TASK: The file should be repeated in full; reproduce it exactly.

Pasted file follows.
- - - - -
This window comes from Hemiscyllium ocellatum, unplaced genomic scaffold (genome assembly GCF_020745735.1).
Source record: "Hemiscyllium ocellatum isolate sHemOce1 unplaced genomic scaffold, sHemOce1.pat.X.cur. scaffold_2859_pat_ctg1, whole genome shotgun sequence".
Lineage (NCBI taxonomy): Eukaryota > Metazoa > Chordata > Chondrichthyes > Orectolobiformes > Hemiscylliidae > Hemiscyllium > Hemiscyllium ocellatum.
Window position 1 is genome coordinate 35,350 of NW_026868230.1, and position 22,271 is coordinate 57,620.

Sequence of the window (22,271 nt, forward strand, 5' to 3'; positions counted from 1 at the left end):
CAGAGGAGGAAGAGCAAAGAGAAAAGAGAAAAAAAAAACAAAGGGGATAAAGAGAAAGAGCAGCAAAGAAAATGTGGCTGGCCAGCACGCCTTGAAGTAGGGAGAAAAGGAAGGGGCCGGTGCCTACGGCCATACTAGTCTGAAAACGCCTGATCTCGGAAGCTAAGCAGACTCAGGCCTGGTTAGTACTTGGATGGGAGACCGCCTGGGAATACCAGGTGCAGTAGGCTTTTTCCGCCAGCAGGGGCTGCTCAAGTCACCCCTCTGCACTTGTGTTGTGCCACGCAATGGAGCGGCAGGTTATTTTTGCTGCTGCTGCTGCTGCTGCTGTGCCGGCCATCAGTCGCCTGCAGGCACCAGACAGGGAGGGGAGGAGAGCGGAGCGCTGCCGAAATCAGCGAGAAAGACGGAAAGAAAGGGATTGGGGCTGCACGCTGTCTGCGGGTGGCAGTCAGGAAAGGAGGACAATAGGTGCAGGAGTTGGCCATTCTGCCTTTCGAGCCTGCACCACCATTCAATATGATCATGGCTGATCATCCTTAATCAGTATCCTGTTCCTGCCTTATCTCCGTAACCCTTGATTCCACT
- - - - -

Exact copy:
This window comes from Hemiscyllium ocellatum, unplaced genomic scaffold (genome assembly GCF_020745735.1).
Source record: "Hemiscyllium ocellatum isolate sHemOce1 unplaced genomic scaffold, sHemOce1.pat.X.cur. scaffold_2859_pat_ctg1, whole genome shotgun sequence".
Lineage (NCBI taxonomy): Eukaryota > Metazoa > Chordata > Chondrichthyes > Orectolobiformes > Hemiscylliidae > Hemiscyllium > Hemiscyllium ocellatum.
Window position 1 is genome coordinate 35,350 of NW_026868230.1, and position 22,271 is coordinate 57,620.

Sequence of the window (22,271 nt, forward strand, 5' to 3'; positions counted from 1 at the left end):
CAGAGGAGGAAGAGCAAAGAGAAAAGAGAAAAAAAAAACAAAGGGGATAAAGAGAAAGAGCAGCAAAGAAAATGTGGCTGGCCAGCACGCCTTGAAGTAGGGAGAAAAGGAAGGGGCCGGTGCCTACGGCCATACTAGTCTGAAAACGCCTGATCTCGGAAGCTAAGCAGACTCAGGCCTGGTTAGTACTTGGATGGGAGACCGCCTGGGAATACCAGGTGCAGTAGGCTTTTTCCGCCAGCAGGGGCTGCTCAAGTCACCCCTCTGCACTTGTGTTGTGCCACGCAATGGAGCGGCAGGTTATTTTTGCTGCTGCTGCTGCTGCTGCTGTGCCGGCCATCAGTCGCCTGCAGGCACCAGACAGGGAGGGGAGGAGAGCGGAGCGCTGCCGAAATCAGCGAGAAAGACGGAAAGAAAGGGATTGGGGCTGCACGCTGTCTGCGGGTGGCAGTCAGGAAAGGAGGACAATAGGTGCAGGAGTTGGCCATTCTGCCTTTCGAGCCTGCACCACCATTCAATATGATCATGGCTGATCATCCTTAATCAGTATCCTGTTCCTGCCTTATCTCCGTAACCCTTGATTCCACT